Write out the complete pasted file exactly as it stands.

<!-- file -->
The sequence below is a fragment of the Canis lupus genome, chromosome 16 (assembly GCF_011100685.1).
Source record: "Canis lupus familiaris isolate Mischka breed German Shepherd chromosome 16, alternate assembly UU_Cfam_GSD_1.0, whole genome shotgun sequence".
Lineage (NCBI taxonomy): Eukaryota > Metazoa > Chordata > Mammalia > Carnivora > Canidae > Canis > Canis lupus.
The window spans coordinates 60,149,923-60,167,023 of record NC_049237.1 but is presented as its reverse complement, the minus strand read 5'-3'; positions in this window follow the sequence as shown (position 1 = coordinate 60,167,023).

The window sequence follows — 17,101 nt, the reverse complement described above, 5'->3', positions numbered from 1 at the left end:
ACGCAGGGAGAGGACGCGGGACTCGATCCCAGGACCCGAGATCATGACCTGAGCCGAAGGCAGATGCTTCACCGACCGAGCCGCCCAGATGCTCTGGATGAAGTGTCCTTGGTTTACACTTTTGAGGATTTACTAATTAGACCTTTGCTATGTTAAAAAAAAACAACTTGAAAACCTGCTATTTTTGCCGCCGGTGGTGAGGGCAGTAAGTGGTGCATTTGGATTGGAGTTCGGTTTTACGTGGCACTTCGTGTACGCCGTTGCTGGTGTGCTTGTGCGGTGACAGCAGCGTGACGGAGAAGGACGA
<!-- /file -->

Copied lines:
The sequence below is a fragment of the Canis lupus genome, chromosome 16 (assembly GCF_011100685.1).
Source record: "Canis lupus familiaris isolate Mischka breed German Shepherd chromosome 16, alternate assembly UU_Cfam_GSD_1.0, whole genome shotgun sequence".
Lineage (NCBI taxonomy): Eukaryota > Metazoa > Chordata > Mammalia > Carnivora > Canidae > Canis > Canis lupus.
The window spans coordinates 60,149,923-60,167,023 of record NC_049237.1 but is presented as its reverse complement, the minus strand read 5'-3'; positions in this window follow the sequence as shown (position 1 = coordinate 60,167,023).

The window sequence follows — 17,101 nt, the reverse complement described above, 5'->3', positions numbered from 1 at the left end:
ACGCAGGGAGAGGACGCGGGACTCGATCCCAGGACCCGAGATCATGACCTGAGCCGAAGGCAGATGCTTCACCGACCGAGCCGCCCAGATGCTCTGGATGAAGTGTCCTTGGTTTACACTTTTGAGGATTTACTAATTAGACCTTTGCTATGTTAAAAAAAAACAACTTGAAAACCTGCTATTTTTGCCGCCGGTGGTGAGGGCAGTAAGTGGTGCATTTGGATTGGAGTTCGGTTTTACGTGGCACTTCGTGTACGCCGTTGCTGGTGTGCTTGTGCGGTGACAGCAGCGTGACGGAGAAGGACGA